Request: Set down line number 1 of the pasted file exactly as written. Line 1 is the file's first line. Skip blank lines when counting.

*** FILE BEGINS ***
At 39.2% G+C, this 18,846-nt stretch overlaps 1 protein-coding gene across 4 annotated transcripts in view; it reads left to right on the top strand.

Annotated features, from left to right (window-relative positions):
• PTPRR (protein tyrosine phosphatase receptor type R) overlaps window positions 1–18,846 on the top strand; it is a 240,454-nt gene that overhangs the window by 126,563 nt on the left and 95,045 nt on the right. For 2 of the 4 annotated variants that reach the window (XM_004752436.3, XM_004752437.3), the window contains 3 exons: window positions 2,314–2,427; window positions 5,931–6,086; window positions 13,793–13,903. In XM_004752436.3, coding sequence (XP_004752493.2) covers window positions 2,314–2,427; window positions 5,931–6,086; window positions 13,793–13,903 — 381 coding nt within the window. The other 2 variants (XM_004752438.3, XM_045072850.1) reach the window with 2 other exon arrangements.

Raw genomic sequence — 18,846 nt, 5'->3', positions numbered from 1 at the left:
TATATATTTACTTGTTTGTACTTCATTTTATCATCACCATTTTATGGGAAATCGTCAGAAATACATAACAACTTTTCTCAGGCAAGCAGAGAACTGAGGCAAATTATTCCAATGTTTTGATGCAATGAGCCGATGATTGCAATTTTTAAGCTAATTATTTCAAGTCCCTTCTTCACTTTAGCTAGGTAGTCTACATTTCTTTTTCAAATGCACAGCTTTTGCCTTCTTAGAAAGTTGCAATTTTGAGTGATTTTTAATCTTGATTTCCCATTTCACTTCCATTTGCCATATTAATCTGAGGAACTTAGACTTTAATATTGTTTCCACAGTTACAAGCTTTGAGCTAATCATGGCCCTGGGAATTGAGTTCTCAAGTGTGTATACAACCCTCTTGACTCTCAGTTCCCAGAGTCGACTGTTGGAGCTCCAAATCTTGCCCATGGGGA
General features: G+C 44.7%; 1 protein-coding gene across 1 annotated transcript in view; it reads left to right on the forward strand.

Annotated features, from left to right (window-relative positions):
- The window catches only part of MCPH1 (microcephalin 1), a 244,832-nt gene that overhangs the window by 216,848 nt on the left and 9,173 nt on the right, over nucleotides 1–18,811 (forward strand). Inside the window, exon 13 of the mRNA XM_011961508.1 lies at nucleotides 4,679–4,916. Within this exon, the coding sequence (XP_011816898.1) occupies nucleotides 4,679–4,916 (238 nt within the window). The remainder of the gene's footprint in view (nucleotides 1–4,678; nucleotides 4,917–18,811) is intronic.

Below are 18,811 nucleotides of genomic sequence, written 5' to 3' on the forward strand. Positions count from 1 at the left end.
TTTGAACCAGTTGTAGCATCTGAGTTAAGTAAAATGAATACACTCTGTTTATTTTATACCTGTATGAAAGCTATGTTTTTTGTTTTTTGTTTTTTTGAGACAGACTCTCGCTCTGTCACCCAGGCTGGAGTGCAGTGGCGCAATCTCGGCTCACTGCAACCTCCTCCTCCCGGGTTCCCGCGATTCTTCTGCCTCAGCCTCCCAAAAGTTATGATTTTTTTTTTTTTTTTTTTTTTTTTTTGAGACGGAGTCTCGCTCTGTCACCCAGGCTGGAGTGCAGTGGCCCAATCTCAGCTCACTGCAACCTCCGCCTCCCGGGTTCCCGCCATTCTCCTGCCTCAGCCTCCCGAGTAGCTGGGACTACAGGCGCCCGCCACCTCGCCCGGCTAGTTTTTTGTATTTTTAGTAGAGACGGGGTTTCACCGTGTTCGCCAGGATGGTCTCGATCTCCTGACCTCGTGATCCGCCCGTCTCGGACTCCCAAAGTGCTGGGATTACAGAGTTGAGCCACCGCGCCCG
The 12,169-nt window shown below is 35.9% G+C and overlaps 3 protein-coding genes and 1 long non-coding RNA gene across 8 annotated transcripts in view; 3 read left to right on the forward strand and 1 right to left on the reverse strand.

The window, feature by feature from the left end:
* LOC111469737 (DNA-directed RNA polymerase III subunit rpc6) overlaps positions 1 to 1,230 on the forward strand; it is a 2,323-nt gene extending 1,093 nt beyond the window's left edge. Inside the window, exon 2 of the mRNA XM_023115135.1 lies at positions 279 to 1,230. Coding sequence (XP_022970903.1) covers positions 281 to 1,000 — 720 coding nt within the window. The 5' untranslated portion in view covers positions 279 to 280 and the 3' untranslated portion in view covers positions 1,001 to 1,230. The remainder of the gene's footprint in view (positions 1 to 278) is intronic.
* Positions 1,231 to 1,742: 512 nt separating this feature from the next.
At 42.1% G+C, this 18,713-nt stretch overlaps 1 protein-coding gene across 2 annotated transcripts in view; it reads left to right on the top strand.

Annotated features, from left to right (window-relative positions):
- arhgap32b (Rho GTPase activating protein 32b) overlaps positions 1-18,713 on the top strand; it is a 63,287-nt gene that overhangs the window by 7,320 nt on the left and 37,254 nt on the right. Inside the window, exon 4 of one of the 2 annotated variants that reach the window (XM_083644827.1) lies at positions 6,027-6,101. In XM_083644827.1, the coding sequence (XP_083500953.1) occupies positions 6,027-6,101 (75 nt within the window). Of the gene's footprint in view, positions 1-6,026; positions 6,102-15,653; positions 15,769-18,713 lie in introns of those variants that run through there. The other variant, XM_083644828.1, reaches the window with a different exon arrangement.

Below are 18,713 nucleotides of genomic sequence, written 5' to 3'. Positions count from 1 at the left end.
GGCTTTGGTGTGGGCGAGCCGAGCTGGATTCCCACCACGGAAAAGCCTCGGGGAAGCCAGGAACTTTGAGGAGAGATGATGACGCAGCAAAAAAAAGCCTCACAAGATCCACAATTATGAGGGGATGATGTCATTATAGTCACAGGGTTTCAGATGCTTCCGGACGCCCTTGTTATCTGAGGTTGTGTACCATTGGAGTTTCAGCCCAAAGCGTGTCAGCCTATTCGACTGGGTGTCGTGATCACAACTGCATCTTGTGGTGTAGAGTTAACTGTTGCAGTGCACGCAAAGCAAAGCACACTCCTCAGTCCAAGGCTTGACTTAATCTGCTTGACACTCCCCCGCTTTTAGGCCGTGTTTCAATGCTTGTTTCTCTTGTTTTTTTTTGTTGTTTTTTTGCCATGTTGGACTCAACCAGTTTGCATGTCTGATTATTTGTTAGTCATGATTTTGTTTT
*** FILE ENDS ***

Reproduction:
At 39.2% G+C, this 18,846-nt stretch overlaps 1 protein-coding gene across 4 annotated transcripts in view; it reads left to right on the top strand.